Another thought on this is that if it does turn out that plague played a large role in Tutankhamun's decision to leave Amarna. Could the so called "criminalization" of Akhenaten and the later destruction of the city be another figment of Egyptianologists imagination? In other worlds, could the city have been destroyed because of the large number of plague deaths there and not because of the Aten?

Thanks for the article Osiris. Smile
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Osiris II
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PostPosted: Sat Aug 07, 2004 1:52 am    Post subject: Reply with quote

Another thought on this is that if it does turn out that plague played a large role in Tutankhamun's decision to leave Amarna. Could the so called "criminalization" of Akhenaten and the later destruction of the city be another figment of Egyptianologists imagination? In other worlds, could the city have been destroyed because of the large number of plague deaths there and not because of the Aten?

That's a very thought-provoking idea, Sekhmet. But there does seem to be an effort made to pretend that the Amarna Period did not exist. I'm sure you know that Horemheb stated that he was the successor of Amenhotep III. That suggests that the city would be completely razed to stamp out the "Criminal" and his family.
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Sekhmet
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PostPosted: Sat Aug 07, 2004 9:45 am    Post subject: Reply with quote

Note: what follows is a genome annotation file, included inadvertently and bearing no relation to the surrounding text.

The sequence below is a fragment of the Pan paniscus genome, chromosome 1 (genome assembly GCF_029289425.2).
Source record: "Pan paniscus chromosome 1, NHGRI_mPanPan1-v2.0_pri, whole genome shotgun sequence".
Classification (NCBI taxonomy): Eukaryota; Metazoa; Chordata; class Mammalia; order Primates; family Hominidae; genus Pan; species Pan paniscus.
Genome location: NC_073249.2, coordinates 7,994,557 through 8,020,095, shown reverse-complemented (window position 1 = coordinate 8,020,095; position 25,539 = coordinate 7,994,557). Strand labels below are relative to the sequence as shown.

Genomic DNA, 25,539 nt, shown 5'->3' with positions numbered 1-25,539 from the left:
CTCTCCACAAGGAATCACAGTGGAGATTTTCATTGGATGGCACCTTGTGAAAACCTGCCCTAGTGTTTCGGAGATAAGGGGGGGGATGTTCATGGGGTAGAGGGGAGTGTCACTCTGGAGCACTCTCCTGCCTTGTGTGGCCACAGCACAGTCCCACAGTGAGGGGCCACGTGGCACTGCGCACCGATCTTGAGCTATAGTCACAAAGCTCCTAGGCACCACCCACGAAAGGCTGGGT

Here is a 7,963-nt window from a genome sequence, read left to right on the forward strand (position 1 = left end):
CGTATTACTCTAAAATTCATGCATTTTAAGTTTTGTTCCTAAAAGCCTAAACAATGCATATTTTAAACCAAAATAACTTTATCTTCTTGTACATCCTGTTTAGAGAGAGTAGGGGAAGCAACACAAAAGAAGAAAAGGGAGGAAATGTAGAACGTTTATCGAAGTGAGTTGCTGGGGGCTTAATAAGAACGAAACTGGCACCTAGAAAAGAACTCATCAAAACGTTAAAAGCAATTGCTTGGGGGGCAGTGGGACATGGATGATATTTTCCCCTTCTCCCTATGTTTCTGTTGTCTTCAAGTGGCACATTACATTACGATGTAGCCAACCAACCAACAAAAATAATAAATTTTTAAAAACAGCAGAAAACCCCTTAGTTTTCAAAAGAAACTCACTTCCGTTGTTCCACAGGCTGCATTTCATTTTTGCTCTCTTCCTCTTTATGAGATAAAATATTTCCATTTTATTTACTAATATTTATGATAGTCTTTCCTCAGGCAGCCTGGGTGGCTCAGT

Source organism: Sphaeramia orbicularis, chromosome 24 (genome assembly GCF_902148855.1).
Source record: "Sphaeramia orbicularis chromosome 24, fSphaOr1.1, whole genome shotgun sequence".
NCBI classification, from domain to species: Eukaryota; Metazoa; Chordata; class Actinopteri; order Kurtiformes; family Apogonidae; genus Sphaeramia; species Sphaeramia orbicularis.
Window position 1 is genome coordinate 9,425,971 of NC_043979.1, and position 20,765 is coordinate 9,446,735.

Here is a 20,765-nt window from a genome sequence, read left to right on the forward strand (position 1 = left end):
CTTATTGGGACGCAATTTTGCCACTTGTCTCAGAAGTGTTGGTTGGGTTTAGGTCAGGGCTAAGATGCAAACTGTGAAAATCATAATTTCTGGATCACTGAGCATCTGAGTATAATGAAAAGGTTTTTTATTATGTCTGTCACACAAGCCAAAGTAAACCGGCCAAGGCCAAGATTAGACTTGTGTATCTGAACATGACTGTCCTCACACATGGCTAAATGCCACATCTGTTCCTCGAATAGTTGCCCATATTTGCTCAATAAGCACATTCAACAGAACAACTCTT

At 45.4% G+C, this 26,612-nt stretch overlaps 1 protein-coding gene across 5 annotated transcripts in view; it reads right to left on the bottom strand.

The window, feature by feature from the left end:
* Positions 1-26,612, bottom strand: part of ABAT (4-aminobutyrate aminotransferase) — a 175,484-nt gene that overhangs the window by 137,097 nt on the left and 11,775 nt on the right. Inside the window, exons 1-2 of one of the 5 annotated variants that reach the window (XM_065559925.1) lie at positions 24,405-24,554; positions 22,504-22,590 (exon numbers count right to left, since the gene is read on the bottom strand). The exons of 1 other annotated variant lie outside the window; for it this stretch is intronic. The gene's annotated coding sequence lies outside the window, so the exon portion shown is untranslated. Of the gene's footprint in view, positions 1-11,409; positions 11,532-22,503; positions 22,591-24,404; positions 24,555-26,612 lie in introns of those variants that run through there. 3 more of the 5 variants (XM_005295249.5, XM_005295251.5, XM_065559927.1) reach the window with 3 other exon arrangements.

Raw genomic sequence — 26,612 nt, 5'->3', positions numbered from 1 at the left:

Osiris II wrote:

That's a very thought-provoking idea, Sekhmet. But there does seem to be an effort made to pretend that the Amarna Period did not exist. I'm sure you know that Horemheb stated that he was the successor of Amenhotep III. That suggests that the city would be completely razed to stamp out the "Criminal" and his family.


Since plagues in ancient times were often considered to be curses sent from the gods in punishment for some displeasure. It is reasonable to see where if plague was raging in Akhetaten, killing off so many royals, and nobles as well as the workmen class. Despite the historcial segergation between classes. It might be considered by those surviving others to be a judgment upon the Pharaoh that had established the city. Making him a great criminal and his works worthy of total destruction.
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Senekha
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PostPosted: Fri Aug 20, 2004 4:37 am    Post subject: Reply with quote

The Amarna Period is my favorite Egyptian subject. I have binders upon binders of information about it, and, of course, my favorite, the infamous Nefertiti.

At school, I am known as "Nefertiti"...a nickname given me for various reasons, only one of them being my obsession with her.

I have heard many theories about when and how Nefertiti died - still, I am searching for yet more takes on it.